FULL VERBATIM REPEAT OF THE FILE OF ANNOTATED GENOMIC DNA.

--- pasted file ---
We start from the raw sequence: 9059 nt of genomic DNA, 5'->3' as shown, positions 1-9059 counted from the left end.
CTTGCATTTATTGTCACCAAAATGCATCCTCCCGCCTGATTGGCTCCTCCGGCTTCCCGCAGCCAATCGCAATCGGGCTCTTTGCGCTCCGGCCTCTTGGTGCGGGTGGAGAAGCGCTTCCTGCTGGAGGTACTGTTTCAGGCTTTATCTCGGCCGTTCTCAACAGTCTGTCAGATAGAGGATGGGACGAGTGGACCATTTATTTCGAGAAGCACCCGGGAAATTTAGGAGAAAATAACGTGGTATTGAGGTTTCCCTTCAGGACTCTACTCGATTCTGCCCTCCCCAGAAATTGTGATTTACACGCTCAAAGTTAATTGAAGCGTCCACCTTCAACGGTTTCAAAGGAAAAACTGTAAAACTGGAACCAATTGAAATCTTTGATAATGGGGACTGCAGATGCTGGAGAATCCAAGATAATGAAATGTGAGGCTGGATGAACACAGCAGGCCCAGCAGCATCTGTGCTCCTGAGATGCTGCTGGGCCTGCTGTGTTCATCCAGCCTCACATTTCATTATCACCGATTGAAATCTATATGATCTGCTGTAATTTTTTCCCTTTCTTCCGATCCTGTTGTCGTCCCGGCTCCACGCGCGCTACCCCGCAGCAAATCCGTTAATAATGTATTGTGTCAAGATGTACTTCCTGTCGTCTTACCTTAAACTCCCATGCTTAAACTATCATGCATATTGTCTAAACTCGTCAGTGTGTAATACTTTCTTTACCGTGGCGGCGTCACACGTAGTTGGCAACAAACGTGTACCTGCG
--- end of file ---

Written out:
We start from the raw sequence: 9059 nt of genomic DNA, 5'->3' as shown, positions 1-9059 counted from the left end.
CTTGCATTTATTGTCACCAAAATGCATCCTCCCGCCTGATTGGCTCCTCCGGCTTCCCGCAGCCAATCGCAATCGGGCTCTTTGCGCTCCGGCCTCTTGGTGCGGGTGGAGAAGCGCTTCCTGCTGGAGGTACTGTTTCAGGCTTTATCTCGGCCGTTCTCAACAGTCTGTCAGATAGAGGATGGGACGAGTGGACCATTTATTTCGAGAAGCACCCGGGAAATTTAGGAGAAAATAACGTGGTATTGAGGTTTCCCTTCAGGACTCTACTCGATTCTGCCCTCCCCAGAAATTGTGATTTACACGCTCAAAGTTAATTGAAGCGTCCACCTTCAACGGTTTCAAAGGAAAAACTGTAAAACTGGAACCAATTGAAATCTTTGATAATGGGGACTGCAGATGCTGGAGAATCCAAGATAATGAAATGTGAGGCTGGATGAACACAGCAGGCCCAGCAGCATCTGTGCTCCTGAGATGCTGCTGGGCCTGCTGTGTTCATCCAGCCTCACATTTCATTATCACCGATTGAAATCTATATGATCTGCTGTAATTTTTTCCCTTTCTTCCGATCCTGTTGTCGTCCCGGCTCCACGCGCGCTACCCCGCAGCAAATCCGTTAATAATGTATTGTGTCAAGATGTACTTCCTGTCGTCTTACCTTAAACTCCCATGCTTAAACTATCATGCATATTGTCTAAACTCGTCAGTGTGTAATACTTTCTTTACCGTGGCGGCGTCACACGTAGTTGGCAACAAACGTGTACCTGCG